Former President George W. Bush earned $100,000 for his speech to veterans wounded during the wars in Iraq and Afghanistan.
The fact that former presidents charge six-figure fees for their speeches is no sensation, but rather the norm in the United States. However, this particular case is pretty controversial because it was George W. Bush’s decision to send American soldiers to Afghanistan and Iraq. Now, as reported by ABC News, after his presidency ended, he took money for his speech to veterans wounded as a result of his decision.
In 2012, Helping a Hero, a Texas charity, paid $100,000 to Bush, as well as $20,000 to cover the cost of his flight in a private jet. A year earlier, the same charity paid a $50,000 speech fee to Laura Bush, George’s wife.
“It Was Great, Because He Reduced His Normal Fee”
Helping a Hero specializes in providing housing for veterans who lost limbs or suffered other serious injuries in Iraq or Afghanistan. Bush’s appearance at Helping a Hero’s 2012 gala helped raise a record $2.5 million. A year later, without the former president’s presence, the charity managed to raise only $1 million. This is the reason directors of Helping a Hero don’t resent Bush; on the contrary, they are very pleased and grateful.
“It was great because he reduced his normal fee of $250,000 down to $100,000,” Meredith Iler, the former head of Helping a Hero, told ABC News. As later discovered by Politico.com, the former president’s generosity was a little less impressive, as his standard fee is normally between $100,000 and $175,000.
Nevertheless, things seem fine on the surface – Bush offered a considerable discount to the charity and helped to raise much more money than his appearance cost. However, former U.S. Secretary of Defense Robert Gates, who served during George W. Bush’s second term and during Obama’s first term, appeared at Helping a Hero’s gala last year and didn’t charge a single cent for it.
“For him to be paid to raise money for veterans that were wounded in combat under his orders, I don’t think that’s right,” commented Eddie Wright, a former Marine, who lost both his hands when fighting Iraqi rebels at Fallujah in 2004. “I was doing what you told me to do, gladly for you and our country and I have no regrets. But it’s kind of a slap in the face.”
Ford Set the Trend and Clinton Is a Record Holder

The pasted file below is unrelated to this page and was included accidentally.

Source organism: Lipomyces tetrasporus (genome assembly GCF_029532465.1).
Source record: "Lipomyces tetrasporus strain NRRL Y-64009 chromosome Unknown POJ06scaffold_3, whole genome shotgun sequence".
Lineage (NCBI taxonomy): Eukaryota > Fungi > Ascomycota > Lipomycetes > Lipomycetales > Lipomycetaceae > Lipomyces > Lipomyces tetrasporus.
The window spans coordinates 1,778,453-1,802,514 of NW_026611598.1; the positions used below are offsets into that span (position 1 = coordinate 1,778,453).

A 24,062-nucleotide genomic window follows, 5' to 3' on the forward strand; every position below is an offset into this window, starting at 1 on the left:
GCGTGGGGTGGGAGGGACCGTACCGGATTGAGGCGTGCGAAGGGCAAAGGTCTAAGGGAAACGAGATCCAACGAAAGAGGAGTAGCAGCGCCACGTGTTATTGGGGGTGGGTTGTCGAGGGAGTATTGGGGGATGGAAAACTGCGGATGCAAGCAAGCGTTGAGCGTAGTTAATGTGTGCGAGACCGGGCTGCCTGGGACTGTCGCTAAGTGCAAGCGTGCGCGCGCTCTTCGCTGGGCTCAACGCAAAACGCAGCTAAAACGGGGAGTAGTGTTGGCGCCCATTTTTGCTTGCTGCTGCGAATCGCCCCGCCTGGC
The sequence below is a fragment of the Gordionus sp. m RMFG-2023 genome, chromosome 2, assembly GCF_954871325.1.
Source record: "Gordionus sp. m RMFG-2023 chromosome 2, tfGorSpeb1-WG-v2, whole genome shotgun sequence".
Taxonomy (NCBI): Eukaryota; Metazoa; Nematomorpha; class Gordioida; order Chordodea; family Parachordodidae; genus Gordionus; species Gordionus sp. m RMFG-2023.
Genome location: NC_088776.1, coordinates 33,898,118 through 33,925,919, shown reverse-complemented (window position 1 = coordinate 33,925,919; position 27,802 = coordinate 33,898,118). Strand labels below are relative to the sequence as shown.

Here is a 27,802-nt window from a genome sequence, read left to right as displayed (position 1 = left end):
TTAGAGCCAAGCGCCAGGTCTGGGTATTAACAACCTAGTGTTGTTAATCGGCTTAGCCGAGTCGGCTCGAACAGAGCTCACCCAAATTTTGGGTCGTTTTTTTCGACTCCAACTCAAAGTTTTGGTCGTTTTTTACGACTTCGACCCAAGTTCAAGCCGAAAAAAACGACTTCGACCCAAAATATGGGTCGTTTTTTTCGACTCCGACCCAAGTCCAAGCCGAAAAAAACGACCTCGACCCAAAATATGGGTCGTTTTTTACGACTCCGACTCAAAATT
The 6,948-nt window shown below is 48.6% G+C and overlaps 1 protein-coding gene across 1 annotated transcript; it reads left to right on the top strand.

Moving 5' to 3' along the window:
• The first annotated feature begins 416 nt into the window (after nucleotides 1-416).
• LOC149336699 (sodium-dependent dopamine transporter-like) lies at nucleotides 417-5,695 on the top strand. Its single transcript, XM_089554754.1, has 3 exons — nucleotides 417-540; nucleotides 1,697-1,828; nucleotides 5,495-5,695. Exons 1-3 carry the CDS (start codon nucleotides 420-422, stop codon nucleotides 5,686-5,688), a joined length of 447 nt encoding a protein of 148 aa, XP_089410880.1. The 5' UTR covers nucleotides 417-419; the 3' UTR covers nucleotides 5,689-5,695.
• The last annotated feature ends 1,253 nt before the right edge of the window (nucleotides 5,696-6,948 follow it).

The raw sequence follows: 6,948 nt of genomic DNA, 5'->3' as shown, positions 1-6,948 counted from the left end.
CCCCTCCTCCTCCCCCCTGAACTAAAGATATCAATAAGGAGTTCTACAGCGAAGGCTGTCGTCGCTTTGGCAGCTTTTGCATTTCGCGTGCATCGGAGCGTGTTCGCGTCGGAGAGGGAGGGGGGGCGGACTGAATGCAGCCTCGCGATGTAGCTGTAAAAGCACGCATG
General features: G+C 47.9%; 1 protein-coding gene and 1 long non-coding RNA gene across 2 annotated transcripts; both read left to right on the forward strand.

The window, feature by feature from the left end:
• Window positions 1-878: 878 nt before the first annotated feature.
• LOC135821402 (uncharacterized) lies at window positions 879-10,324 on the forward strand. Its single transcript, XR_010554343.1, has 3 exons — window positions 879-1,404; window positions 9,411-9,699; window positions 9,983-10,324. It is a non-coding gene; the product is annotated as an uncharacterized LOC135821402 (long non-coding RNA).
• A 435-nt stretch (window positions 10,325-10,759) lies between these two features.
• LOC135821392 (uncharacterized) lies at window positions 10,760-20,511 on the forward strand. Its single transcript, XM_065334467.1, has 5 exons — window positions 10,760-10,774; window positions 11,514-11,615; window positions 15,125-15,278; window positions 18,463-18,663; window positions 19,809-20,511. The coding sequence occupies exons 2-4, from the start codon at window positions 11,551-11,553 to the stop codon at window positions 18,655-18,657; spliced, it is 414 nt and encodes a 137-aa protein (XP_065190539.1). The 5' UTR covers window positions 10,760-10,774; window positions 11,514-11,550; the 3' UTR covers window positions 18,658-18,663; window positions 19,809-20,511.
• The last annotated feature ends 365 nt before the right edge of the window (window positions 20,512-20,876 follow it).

Although Reagan remains a record holder in the highest speech fee category, the long-distance category’s matchless winner is Bill Clinton, whose private income from speeches and appearances since leaving the White House has reached over $100 million, with a much higher (not fully estimated) profit realized for his charity. Clinton’s standard fee for a speech is $200,000, but he did, on occasions, charge as much as half a million dollars (not for himself, but for his charity).
Clinton’s spokesman assured ABC News that Clinton has never taken money from veterans or charities supporting them. However, Clinton’s career as a speaker has also been criticized, since he accepted offers to appear in Saudi Arabia and Russia, when quite clearly, none of these countries is a champion of democracy or human rights. The former president, though, remains defensive, emphasizing all the good his charity has achieved, even if the money came from controversial sources.
Words of Wisdom? Priceless Advice? No One Expects It
Hillary Clinton, Bill’s wife, the former first lady, senator and former secretary of state, who is currently running for president, has also earned millions for speaking. She hasn’t avoided criticism either for honoraria she accepted, for example, from universities, which would have impacted already high student fees.
It is obvious that people and organizations paying former presidents and other public figures those high fees do not actually expect to hear any exceptionally wise words or priceless advice. Their main aim is to add splendor to events they organize.
George W. Bush, among other ex-occupants of the White House, seems rather average. According to estimates, he earned around $30 million in total for all his public appearances. It is also understandable, since he remains at the top of the rankings for worst presidents, whereas Clinton and Reagan are regarded as the best presidents of the last half-century. Bush’s bravery and willingness to send American kids to war, without ever serving in the army himself, earned him a derogatory nickname of “chicken hawk,” (also applied to Dick Cheney, the former U.S. vice president, and Donald Rumsfeld, former secretary of defense).
About this publication